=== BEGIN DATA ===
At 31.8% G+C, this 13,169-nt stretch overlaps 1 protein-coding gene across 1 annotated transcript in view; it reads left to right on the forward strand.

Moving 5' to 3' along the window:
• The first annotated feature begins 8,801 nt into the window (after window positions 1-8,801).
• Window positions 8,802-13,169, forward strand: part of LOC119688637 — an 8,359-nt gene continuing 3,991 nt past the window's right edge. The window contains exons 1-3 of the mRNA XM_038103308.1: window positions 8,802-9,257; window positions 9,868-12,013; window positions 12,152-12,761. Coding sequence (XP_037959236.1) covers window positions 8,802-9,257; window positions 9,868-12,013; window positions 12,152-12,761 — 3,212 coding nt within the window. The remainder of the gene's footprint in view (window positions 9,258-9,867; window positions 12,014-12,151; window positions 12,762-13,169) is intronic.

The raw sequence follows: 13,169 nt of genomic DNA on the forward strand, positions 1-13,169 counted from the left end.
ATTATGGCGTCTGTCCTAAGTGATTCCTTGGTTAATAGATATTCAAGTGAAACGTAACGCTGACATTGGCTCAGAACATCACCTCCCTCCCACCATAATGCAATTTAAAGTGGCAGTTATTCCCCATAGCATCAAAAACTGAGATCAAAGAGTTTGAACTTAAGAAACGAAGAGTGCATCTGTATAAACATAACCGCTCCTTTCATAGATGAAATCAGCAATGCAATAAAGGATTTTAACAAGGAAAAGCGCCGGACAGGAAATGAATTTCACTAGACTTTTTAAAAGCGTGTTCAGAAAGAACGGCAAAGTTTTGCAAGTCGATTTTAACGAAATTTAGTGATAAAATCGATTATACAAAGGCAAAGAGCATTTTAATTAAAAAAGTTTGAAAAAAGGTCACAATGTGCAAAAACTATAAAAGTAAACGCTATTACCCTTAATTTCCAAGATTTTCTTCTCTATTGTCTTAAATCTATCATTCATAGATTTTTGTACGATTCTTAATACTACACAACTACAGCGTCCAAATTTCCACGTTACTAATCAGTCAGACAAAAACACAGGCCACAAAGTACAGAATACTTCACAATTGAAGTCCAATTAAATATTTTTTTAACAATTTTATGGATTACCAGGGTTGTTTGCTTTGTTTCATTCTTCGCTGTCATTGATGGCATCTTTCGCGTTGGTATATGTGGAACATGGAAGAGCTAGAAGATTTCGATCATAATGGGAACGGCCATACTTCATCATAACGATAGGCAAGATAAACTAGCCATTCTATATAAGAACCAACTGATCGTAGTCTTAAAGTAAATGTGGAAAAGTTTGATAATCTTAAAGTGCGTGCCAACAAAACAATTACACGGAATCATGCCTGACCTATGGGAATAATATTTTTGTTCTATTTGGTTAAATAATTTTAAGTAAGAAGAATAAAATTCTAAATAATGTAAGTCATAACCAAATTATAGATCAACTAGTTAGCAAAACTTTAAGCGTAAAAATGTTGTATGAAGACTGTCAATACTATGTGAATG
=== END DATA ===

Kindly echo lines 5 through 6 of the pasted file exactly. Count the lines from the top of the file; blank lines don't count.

The raw sequence follows: 13,169 nt of genomic DNA on the forward strand, positions 1-13,169 counted from the left end.
ATTATGGCGTCTGTCCTAAGTGATTCCTTGGTTAATAGATATTCAAGTGAAACGTAACGCTGACATTGGCTCAGAACATCACCTCCCTCCCACCATAATGCAATTTAAAGTGGCAGTTATTCCCCATAGCATCAAAAACTGAGATCAAAGAGTTTGAACTTAAGAAACGAAGAGTGCATCTGTATAAACATAACCGCTCCTTTCATAGATGAAATCAGCAATGCAATAAAGGATTTTAACAAGGAAAAGCGCCGGACAGGAAATGAATTTCACTAGACTTTTTAAAAGCGTGTTCAGAAAGAACGGCAAAGTTTTGCAAGTCGATTTTAACGAAATTTAGTGATAAAATCGATTATACAAAGGCAAAGAGCATTTTAATTAAAAAAGTTTGAAAAAAGGTCACAATGTGCAAAAACTATAAAAGTAAACGCTATTACCCTTAATTTCCAAGATTTTCTTCTCTATTGTCTTAAATCTATCATTCATAGATTTTTGTACGATTCTTAATACTACACAACTACAGCGTCCAAATTTCCACGTTACTAATCAGTCAGACAAAAACACAGGCCACAAAGTACAGAATACTTCACAATTGAAGTCCAATTAAATATTTTTTTAACAATTTTATGGATTACCAGGGTTGTTTGCTTTGTTTCATTCTTCGCTGTCATTGATGGCATCTTTCGCGTTGGTATATGTGGAACATGGAAGAGCTAGAAGATTTCGATCATAATGGGAACGGCCATACTTCATCATAACGATAGGCAAGATAAACTAGCCATTCTATATAAGAACCAACTGATCGTAGTCTTAAAGTAAATGTGGAAAAGTTTGATAATCTTAAAGTGCGTGCCAACAAAACAATTACACGGAATCATGCCTGACCTATGGGAATAATATTTTTGTTCTATTTGGTTAAATAATTTTAAGTAAGAAGAATAAAATTCTAAATAATGTAAGTCATAACCAAATTATAGATCAACTAGTTAGCAAAACTTTAAGCGTAAAAATGTTGTATGAAGACTGTCAATACTATGTGAATG